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Tuesday, May 19, 2009


The Girlfriends
Music by Dmitry Shostakovich
Naxos 8.572138
39 Tracks 72:53 mins

This disc will I am sure be highly desirable to Shostakovich followers, presenting as it does four world premiere recordings of his music for film, stage and the concert hall. The title piece, The Girlfriends, a film score from 1934, is what we are concerned with here, the other pieces being Rule, Britannia! and Salute to Spain, both for the stage, and the Symphonic Movement (1945, unfinished). The music is performed by the Polish National Radio Symphony Orchestra, under the direction of Mark Fitz-Gerald, with contributions from Celia Sheen (Theremin), Kamil Barczewski (Bass) and Camerata Silesia (The Katowice City Singers' Ensemble).
The Girlfriends, a Civil War story, concerning the fate of three girls who grow up to be nurses, was directed by Lev Arnshtam, with whom Shostakovich had studied piano at Petrograd Conservatory, the pair subsequently working together as composer and sound recordist on Alone, but The Girlfriends was Arnshtam's directorial debut (they would go on to collaborate on other subsequent film projects).
The 46 minute+ score to The Girlfriends is constructed from various sources, and is actually scored for modest forces, largely featuring a string quartet, supplemented by one or two instruments, and commences with the main title music, which features the Moderato from the composer's First String Quartet, that was added when the film was restored in the 1960s, getting the score off to a very non-filmmusic-like start. "The Year 1914" continues in very much the same vein but, thankfully, trumpet and piano are also employed in the following track, even if it is desperately gloomy. The light and bouncy "The Inn of the Key to Happiness" follows and then a lively little scherzo. The first purely choral track follows, the Revolutionary song, translated as "Tormented by a Lack of Freedom. A brief fanfare for solo trumpet then gives way to the delicate innocence of "Story of Silych's Son, Ivan," followed by a different arrangement (for larger forces) of the Revolutionary song. A rousing fanfare for trumpets and church organ follows, and then a brass band performs the familiar "Internationale."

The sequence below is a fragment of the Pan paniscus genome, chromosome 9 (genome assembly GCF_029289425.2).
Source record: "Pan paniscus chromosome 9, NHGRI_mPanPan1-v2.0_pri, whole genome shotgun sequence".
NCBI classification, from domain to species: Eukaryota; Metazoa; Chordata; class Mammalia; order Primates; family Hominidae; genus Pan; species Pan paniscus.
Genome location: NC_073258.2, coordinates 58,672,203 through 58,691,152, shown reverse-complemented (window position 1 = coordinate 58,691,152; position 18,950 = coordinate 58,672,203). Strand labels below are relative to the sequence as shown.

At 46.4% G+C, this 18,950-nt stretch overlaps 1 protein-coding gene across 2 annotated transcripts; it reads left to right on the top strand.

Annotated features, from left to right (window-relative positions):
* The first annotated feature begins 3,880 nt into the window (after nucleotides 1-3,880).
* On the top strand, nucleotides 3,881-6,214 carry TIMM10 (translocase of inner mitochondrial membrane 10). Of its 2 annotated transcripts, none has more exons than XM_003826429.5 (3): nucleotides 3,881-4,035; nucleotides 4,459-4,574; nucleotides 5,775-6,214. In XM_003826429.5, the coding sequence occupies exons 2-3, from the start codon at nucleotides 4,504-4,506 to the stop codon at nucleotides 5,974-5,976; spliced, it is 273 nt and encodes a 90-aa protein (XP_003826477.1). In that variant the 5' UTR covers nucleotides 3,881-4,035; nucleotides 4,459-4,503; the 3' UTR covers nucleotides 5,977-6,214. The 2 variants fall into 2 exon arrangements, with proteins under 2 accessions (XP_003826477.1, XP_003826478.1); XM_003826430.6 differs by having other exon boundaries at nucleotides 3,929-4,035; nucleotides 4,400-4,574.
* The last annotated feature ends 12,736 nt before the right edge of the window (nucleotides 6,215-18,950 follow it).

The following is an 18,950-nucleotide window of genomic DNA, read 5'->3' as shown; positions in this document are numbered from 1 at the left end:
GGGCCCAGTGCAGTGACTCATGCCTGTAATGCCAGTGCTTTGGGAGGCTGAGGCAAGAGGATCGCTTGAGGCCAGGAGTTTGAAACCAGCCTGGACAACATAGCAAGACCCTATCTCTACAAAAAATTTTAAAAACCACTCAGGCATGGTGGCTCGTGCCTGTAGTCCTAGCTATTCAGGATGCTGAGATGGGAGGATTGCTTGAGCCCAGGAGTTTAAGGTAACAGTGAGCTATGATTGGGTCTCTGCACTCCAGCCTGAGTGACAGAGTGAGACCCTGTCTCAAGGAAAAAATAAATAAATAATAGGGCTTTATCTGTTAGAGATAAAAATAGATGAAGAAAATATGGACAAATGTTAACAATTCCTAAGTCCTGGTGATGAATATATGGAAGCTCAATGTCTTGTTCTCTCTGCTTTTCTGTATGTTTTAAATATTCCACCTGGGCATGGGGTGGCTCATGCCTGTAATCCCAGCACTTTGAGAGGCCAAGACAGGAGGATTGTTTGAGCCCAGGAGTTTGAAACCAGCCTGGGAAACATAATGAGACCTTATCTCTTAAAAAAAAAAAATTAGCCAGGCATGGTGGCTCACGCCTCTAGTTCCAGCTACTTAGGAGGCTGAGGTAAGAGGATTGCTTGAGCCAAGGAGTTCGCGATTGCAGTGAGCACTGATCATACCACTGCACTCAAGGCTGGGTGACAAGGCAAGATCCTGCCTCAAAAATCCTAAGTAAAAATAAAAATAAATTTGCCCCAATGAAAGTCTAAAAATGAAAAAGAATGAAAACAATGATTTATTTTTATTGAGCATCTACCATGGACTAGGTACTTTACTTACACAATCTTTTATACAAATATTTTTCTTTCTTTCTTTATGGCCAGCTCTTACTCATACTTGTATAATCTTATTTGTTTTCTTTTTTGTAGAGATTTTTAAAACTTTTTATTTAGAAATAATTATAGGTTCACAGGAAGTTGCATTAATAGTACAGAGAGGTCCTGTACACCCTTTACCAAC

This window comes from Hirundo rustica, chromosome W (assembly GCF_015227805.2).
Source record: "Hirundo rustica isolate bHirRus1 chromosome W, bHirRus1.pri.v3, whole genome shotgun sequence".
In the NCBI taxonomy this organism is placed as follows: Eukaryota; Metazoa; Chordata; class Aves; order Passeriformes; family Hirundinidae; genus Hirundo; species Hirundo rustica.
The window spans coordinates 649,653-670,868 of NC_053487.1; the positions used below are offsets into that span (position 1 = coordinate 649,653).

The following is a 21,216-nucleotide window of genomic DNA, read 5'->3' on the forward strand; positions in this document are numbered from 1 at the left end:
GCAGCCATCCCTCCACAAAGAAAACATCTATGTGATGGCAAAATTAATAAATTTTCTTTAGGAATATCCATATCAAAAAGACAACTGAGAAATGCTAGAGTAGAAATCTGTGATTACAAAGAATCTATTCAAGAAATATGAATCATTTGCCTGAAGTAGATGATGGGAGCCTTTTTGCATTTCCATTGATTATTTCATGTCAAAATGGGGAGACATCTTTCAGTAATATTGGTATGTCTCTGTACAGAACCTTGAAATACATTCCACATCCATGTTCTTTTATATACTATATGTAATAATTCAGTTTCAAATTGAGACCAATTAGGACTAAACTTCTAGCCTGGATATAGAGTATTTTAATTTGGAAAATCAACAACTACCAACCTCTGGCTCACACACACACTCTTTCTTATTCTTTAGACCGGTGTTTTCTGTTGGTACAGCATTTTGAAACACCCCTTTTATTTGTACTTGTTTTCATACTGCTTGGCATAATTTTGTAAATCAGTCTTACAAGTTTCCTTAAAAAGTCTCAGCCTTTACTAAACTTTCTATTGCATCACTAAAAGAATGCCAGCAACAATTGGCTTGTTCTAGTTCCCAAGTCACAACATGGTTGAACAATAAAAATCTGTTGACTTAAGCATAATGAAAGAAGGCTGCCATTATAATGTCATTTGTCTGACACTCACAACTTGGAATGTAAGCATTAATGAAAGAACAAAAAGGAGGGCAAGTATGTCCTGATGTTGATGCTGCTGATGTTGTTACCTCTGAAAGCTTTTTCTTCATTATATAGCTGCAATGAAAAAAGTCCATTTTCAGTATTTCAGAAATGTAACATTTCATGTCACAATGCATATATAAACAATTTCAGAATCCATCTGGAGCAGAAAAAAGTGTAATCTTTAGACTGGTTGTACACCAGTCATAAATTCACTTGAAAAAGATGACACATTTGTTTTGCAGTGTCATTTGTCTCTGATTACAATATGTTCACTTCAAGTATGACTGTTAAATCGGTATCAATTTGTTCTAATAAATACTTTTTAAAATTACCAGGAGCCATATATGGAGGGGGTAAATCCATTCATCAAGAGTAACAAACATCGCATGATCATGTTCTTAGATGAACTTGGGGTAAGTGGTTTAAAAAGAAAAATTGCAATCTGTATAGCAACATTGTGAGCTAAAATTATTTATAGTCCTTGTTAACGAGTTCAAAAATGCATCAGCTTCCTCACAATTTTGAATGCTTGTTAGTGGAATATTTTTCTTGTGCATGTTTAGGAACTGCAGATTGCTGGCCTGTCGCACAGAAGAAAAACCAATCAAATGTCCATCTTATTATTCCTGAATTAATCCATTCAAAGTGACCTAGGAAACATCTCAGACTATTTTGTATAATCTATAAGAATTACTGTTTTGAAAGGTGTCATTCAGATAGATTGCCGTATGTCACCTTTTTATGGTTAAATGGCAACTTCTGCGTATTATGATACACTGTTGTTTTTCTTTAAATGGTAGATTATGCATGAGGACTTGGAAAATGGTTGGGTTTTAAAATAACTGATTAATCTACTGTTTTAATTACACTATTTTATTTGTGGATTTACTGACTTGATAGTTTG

The mood changes completely to dark tragedy for "The Girls Attend to the Wounded Soldiers on the Battlefield," but only briefly, as a rousing march for military band follows. Ms Sheen then makes her contribution to the score, with the Theremin playing the "Internationale," but unfortunately it keeps wildly, and irritatingly, losing its way. More gloominess follows, with a string trio accompanying "Zoya in the Snowy Forest." However, "The Forester's Hut" offers a little hope and comfort.
A couple more brief fanfares follow, giving way to a busy little piano and trumpet-lead scherzo as "The Girls Find a Chicken." Again, changing the mood completely, two solo female voices sing a nostalgic song, translated as "Where are Those Warm Nights?"
Finally, we have a full orchestral track in the guise of the action-packed "Natasha and Zoya are Rescued," which is followed by another brief fanfare, before the orchestra plays us out with the initially sad, but eventually hopeful "Andrei's Closing Words."
For further details, visit, where you can also find information on where to buy or download the album.


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